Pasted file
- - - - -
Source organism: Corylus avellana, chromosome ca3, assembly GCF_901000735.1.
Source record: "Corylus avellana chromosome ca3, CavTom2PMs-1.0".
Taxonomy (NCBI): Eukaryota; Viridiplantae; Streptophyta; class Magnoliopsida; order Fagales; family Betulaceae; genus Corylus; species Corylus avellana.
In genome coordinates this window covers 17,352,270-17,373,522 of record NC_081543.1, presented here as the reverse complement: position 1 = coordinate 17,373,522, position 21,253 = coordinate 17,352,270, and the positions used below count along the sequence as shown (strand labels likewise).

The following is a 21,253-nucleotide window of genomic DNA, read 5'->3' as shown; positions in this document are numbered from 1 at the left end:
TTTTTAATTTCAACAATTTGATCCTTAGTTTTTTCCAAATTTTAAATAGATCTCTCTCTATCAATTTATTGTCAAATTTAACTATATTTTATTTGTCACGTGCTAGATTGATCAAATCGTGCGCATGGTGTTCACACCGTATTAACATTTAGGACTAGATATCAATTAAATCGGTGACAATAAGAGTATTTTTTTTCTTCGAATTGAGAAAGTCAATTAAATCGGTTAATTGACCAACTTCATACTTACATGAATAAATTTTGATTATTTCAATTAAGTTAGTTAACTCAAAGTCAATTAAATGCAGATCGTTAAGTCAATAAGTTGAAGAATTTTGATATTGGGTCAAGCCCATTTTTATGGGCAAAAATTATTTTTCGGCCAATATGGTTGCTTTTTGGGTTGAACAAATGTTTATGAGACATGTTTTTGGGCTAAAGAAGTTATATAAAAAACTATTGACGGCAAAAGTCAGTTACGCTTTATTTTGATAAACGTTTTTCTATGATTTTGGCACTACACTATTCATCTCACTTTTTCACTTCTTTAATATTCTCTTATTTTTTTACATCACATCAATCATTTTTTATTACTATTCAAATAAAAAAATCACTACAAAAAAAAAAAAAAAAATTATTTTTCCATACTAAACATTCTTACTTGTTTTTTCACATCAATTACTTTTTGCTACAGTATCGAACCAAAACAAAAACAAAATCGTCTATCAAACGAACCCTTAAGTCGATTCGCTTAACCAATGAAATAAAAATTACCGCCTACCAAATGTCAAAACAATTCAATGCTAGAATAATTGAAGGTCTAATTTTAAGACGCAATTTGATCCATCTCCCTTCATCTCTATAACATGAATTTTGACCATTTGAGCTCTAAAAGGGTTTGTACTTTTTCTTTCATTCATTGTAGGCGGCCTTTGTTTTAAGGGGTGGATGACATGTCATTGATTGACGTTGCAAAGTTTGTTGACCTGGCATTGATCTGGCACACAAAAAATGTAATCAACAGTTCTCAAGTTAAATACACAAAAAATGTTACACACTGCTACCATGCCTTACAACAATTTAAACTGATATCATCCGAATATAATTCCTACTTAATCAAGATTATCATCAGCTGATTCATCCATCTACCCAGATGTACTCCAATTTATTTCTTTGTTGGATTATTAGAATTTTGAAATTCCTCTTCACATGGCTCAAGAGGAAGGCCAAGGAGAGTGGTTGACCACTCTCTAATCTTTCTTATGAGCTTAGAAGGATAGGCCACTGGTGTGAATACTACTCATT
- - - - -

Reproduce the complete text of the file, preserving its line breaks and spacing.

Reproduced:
Source organism: Corylus avellana, chromosome ca3, assembly GCF_901000735.1.
Source record: "Corylus avellana chromosome ca3, CavTom2PMs-1.0".
Taxonomy (NCBI): Eukaryota; Viridiplantae; Streptophyta; class Magnoliopsida; order Fagales; family Betulaceae; genus Corylus; species Corylus avellana.
In genome coordinates this window covers 17,352,270-17,373,522 of record NC_081543.1, presented here as the reverse complement: position 1 = coordinate 17,373,522, position 21,253 = coordinate 17,352,270, and the positions used below count along the sequence as shown (strand labels likewise).

The following is a 21,253-nucleotide window of genomic DNA, read 5'->3' as shown; positions in this document are numbered from 1 at the left end:
TTTTTAATTTCAACAATTTGATCCTTAGTTTTTTCCAAATTTTAAATAGATCTCTCTCTATCAATTTATTGTCAAATTTAACTATATTTTATTTGTCACGTGCTAGATTGATCAAATCGTGCGCATGGTGTTCACACCGTATTAACATTTAGGACTAGATATCAATTAAATCGGTGACAATAAGAGTATTTTTTTTCTTCGAATTGAGAAAGTCAATTAAATCGGTTAATTGACCAACTTCATACTTACATGAATAAATTTTGATTATTTCAATTAAGTTAGTTAACTCAAAGTCAATTAAATGCAGATCGTTAAGTCAATAAGTTGAAGAATTTTGATATTGGGTCAAGCCCATTTTTATGGGCAAAAATTATTTTTCGGCCAATATGGTTGCTTTTTGGGTTGAACAAATGTTTATGAGACATGTTTTTGGGCTAAAGAAGTTATATAAAAAACTATTGACGGCAAAAGTCAGTTACGCTTTATTTTGATAAACGTTTTTCTATGATTTTGGCACTACACTATTCATCTCACTTTTTCACTTCTTTAATATTCTCTTATTTTTTTACATCACATCAATCATTTTTTATTACTATTCAAATAAAAAAATCACTACAAAAAAAAAAAAAAAAATTATTTTTCCATACTAAACATTCTTACTTGTTTTTTCACATCAATTACTTTTTGCTACAGTATCGAACCAAAACAAAAACAAAATCGTCTATCAAACGAACCCTTAAGTCGATTCGCTTAACCAATGAAATAAAAATTACCGCCTACCAAATGTCAAAACAATTCAATGCTAGAATAATTGAAGGTCTAATTTTAAGACGCAATTTGATCCATCTCCCTTCATCTCTATAACATGAATTTTGACCATTTGAGCTCTAAAAGGGTTTGTACTTTTTCTTTCATTCATTGTAGGCGGCCTTTGTTTTAAGGGGTGGATGACATGTCATTGATTGACGTTGCAAAGTTTGTTGACCTGGCATTGATCTGGCACACAAAAAATGTAATCAACAGTTCTCAAGTTAAATACACAAAAAATGTTACACACTGCTACCATGCCTTACAACAATTTAAACTGATATCATCCGAATATAATTCCTACTTAATCAAGATTATCATCAGCTGATTCATCCATCTACCCAGATGTACTCCAATTTATTTCTTTGTTGGATTATTAGAATTTTGAAATTCCTCTTCACATGGCTCAAGAGGAAGGCCAAGGAGAGTGGTTGACCACTCTCTAATCTTTCTTATGAGCTTAGAAGGATAGGCCACTGGTGTGAATACTACTCATT